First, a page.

Living a dream
If you were living a life-long dream, wouldn’t it be great if all the mini adventures and challenges you face in life had prepared you for it and made you able to to get the most out of it?
That’s what happened in May when I visited the French Open, also known as Roland Garros, in Paris. This was an epic trip for many reasons including:
- Completed in one day (a 700 mile round trip crossing the English Channel)
- 12 hours travel time
- Began 2am one day, ending 2am the next
- We had to carry everything we needed
- We probably logged 10,000-15,000 steps when we were there
- We sat, stood and walked for prolonged periods
Any one of these things can seem daunting but all in one trip plus all the other things that go with travelling and visiting places this becomes a real feat of endurance.
The good news is that during the last six months I have been sharing with you how much I like to move around and this led to planning for epic adventures like this.
Each mini excursion has involved smaller amounts of the challenges I listed like travelling, walking, standing and sitting for long periods and carrying everything I need with me. Which meant that with all this ground work under my belt I felt a lot more confident and prepared than I ever have for such a trip. So I was able to enjoy it so much more than similar trips I have made.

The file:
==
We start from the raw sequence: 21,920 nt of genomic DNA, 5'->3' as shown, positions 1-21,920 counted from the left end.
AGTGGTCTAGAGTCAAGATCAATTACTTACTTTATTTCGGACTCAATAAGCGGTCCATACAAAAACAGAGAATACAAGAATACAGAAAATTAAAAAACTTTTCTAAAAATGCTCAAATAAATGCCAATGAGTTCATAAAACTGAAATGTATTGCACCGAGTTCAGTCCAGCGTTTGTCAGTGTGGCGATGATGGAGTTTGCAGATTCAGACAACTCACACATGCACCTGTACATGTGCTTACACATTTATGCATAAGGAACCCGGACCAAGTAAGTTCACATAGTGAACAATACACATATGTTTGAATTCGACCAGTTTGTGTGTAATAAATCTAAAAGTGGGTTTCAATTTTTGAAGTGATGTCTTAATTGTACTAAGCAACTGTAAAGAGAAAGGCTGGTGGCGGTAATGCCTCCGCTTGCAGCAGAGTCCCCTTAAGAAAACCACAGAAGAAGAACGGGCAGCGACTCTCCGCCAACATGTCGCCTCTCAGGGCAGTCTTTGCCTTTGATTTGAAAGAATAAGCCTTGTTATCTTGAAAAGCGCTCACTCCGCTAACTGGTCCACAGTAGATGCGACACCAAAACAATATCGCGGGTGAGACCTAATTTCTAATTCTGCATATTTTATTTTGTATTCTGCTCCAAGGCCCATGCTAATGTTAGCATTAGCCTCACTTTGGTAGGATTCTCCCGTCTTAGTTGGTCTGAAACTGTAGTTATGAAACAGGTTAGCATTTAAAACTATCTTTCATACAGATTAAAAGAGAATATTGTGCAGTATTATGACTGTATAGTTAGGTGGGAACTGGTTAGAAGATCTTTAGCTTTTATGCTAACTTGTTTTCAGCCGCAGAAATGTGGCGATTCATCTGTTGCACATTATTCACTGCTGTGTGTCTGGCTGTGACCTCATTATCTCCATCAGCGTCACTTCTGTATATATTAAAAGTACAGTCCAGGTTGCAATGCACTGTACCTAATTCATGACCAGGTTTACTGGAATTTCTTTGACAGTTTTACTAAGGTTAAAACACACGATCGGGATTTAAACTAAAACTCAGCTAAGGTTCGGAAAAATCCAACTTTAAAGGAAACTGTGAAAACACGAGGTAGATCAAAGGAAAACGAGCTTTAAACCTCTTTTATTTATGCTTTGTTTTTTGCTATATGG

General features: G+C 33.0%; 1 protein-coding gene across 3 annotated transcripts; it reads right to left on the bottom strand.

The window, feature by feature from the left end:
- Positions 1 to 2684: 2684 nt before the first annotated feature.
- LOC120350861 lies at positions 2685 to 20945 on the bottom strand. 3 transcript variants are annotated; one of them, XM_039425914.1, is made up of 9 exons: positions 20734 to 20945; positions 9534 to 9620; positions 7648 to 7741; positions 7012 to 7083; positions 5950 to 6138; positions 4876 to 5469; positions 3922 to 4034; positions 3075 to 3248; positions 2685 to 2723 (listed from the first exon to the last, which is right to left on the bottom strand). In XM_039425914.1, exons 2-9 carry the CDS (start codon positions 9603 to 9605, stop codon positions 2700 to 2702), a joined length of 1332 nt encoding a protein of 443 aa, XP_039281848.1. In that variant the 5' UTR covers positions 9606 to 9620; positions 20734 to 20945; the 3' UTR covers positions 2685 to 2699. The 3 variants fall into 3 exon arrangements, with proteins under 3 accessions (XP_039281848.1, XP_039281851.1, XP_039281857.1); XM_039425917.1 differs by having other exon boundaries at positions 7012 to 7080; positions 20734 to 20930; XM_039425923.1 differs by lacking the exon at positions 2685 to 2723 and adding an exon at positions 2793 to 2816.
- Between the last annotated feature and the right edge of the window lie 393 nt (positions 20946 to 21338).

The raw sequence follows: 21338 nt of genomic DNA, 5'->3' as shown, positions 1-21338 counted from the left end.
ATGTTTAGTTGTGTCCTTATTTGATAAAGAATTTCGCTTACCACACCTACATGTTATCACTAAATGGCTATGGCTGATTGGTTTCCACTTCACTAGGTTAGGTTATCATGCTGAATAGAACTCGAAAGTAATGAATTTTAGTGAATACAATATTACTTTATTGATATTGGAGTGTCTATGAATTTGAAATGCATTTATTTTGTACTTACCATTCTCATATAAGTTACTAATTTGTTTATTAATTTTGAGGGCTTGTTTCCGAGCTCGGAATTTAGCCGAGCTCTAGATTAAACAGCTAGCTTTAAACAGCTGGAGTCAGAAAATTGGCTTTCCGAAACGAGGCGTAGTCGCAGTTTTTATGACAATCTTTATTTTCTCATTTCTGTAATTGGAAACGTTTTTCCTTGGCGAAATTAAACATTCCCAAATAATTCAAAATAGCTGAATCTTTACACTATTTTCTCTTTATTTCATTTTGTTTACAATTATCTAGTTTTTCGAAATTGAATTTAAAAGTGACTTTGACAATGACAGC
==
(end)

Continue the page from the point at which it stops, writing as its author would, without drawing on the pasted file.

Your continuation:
I went with a tennis buddy who had visited before making things a little easier and giving me that bit more confidence in the plan.
We had seats booked on the Suzanne Lenglen court (Their second grandstand court) so we had somewhere to sit when we needed but I always enjoy a wander for much of the day because that’s how you get really close to the action. That’s what I do when I visit Wimbledon (I think I took around 25,000 steps last time I visited the big W) and that’s what I did this time.
Having seen the French Open many times on TV I took a few shots of the Suzanne Lenglen court like this one for posterity:
It helps that Roland Garros is the smallest slam, about half the size of Wimbledon so you can walk end to end in around 10 minutes so you really don’t have that far to go. The food there, at least what I had, was really good because I was expecting very standard fare but even the cheaper chicken sub roll I had seemed to have a subtle mustard mayo and the chicken was moist and nicely flavoured. Simple joys I know but I was expecting better food in the French open than the British and I got it without paying much either.
The day was about having experiences and creating memories and a grand slam is about seeing the worlds best players on their quest for greatness. We saw a lot of amazing players but only a few that most people actually recognise so here are the players we got to watch that an average person has heard of:
Petra Kvitova: Wimbledon champion
I have seen Kvitova before at Wimbledon in the semi-finals before she won her first grand slam so it was fun to see how she adapted to grass. This time she was playing the Spanish clay court specialist Silvia Soler Espinosa
Serena Williams: World number one
Next we saw Serena Williams the world number one in addition to being a 19 time world champion. I had never seen her before so this was a real treat. Given that she went on to win the title in the end I kept up my streak of having seen the eventual winner play every time I’ve visited a slam!!!
Novak Djokovic: World number one